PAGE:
Over the coming few days we will be archiving Issue 30 of Rochford Street Review and starting work on Issue 31 which will start loading in early March. During this period we have reduced the price of The End of the Line, the last collection by Rae Desmond Jones. Normally $25, until we start loading issue 31 of the Review you can purchase a copy of The End of the Line for $15 plus postage. This is a limited offer up until the time we launch Issue 31.
The End of the Line is Rae Desmond Jones’ final collection of poetry. Rae worked on this manuscript during the last year of his life and it’s publication is a fitting tribute to a great poet.
“Rae Jones was one of the great characters of the Inner West. His commitment to safeguarding the built environment led him from being an activist to becoming Mayor of Ashfield Council. Rae’s poetry reflects the eclectic and progressive nature of the community where he lived, as well as his passion for politics. It canvasses a range of topics including family, friendships, history and the state of the world”.
– Anthony Albanese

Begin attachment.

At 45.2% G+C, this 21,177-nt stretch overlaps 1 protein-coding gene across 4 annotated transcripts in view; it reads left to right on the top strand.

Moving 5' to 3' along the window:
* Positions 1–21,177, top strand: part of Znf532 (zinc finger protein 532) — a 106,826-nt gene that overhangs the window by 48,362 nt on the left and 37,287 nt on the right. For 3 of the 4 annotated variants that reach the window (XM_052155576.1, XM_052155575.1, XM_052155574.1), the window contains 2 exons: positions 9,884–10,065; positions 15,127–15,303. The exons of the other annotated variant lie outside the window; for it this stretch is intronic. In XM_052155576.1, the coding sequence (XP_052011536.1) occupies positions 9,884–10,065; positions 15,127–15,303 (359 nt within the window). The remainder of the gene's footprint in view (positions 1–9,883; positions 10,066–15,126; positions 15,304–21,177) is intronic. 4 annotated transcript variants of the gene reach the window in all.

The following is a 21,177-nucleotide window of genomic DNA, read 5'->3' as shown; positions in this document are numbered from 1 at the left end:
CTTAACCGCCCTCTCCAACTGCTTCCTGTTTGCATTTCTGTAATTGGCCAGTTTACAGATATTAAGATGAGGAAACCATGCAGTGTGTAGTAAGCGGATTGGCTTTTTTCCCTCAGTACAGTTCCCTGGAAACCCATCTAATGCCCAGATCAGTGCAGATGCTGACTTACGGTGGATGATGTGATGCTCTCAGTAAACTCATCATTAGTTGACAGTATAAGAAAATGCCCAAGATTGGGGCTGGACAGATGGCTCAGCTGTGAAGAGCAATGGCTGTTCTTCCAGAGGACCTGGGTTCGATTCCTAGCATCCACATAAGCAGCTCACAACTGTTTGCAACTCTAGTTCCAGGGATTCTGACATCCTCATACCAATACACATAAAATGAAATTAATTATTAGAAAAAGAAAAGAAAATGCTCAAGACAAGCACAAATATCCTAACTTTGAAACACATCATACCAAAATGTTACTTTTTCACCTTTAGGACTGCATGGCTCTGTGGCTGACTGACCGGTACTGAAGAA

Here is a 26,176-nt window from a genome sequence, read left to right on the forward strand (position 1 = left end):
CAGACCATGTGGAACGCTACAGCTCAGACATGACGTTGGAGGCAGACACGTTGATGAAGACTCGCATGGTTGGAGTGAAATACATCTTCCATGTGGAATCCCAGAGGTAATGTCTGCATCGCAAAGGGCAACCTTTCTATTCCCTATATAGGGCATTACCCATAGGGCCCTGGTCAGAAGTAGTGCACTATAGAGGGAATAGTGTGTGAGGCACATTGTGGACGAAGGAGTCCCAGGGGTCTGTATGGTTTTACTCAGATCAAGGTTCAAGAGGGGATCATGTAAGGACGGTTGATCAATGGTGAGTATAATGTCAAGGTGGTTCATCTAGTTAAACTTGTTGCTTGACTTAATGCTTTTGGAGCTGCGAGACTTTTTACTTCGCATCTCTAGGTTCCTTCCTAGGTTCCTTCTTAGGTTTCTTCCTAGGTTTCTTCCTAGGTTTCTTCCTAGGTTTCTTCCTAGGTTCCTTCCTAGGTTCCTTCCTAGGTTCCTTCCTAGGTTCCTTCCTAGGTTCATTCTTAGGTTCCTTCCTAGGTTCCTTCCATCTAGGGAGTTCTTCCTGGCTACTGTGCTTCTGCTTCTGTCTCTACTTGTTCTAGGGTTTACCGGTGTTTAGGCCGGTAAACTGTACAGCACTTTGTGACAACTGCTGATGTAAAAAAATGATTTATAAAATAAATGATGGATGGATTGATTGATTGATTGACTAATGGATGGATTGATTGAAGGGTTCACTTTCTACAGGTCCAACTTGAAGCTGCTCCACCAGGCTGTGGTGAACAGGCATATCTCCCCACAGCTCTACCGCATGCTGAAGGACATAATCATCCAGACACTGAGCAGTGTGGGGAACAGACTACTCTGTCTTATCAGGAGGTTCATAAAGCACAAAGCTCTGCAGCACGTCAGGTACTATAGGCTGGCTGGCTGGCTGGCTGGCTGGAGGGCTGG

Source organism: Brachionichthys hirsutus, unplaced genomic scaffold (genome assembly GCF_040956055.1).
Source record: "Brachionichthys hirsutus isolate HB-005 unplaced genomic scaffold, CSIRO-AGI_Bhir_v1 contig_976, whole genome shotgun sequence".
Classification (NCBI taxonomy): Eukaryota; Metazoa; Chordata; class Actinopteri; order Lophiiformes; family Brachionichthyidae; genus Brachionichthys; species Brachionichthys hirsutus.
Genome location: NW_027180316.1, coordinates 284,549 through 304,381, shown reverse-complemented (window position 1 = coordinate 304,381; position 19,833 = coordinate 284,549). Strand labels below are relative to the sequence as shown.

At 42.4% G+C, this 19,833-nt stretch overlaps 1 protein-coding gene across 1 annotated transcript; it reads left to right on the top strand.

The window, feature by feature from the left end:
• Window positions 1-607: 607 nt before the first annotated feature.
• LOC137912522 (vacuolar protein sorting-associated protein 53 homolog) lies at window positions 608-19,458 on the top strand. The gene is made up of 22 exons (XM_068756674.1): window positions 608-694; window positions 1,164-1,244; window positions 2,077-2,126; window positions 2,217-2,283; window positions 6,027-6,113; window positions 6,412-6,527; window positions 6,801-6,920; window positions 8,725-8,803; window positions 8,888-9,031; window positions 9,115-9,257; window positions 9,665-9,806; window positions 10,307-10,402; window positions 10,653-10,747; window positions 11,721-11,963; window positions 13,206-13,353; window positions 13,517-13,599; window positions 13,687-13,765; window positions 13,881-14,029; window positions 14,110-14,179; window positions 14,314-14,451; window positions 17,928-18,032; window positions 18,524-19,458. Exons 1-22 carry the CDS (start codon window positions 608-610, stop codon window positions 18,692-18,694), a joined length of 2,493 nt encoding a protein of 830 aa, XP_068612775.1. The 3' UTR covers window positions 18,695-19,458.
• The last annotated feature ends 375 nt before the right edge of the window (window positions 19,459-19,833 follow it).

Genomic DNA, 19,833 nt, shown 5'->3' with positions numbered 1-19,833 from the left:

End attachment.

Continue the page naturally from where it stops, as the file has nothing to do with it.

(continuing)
“The End of the Line is an animated collection, bristling with the varied perspectives, moods, and colours of Jones’ consciousness and ‘voice’. Jones was an impressive raconteur and his distinctive physical voice echoes through the pages. The poems shift easily from the social/political agora to the deeply personal, to contemplative, spiritual/cosmic dimensions. He investigates individual and terrestrial mortalities, and concepts of being. He can be playful, cheeky, bawdy, satiric, savage and biting – as well as reflective, passionate, lyrical and grave. Shadowy images inhabit the book’s atmosphere at times, but in the final poems there is a sense of achievement – of abundance and joy: ‘Harvest the glow’. This is a vivid book. In ‘To prepare a course of poetry’ Rae advises – ‘ Porridge should be avoided’.”
– Joanne Burns
Like most poets of worth there is an identifiable template to a Rae Jones production, but within its quite necessary bounds, what a variety! And in this book, with much of it concerned with his and our mortality, this variety continues. Heart-on-sleeve when required, sardonic when required, often in the same work, these poems are distilled Jones, from a man with a life and career more multifarious than most of us. Though the physical Rae is gone, in Sydney’s Inner West and in Australian poetry, his legend still grows.
– Alan Wearne
Many of Jones’s poems finish with the natural world as aloof, seemingly unaffected by the odd juxtapositions in human life – …… But mostly nature serves as pool of comparison, as site of possible transcendence, with what Jones wishes to see, gracefully, as the insignificance of big-noting humanity: this is the descant strand hovering over his fervent engagement in this gritty world – viewed partly in ministerial solidarity, partly in a parody of disdain, and partly in raging shit-stirring protest.
– Gig Ryan, Sydney Review of Books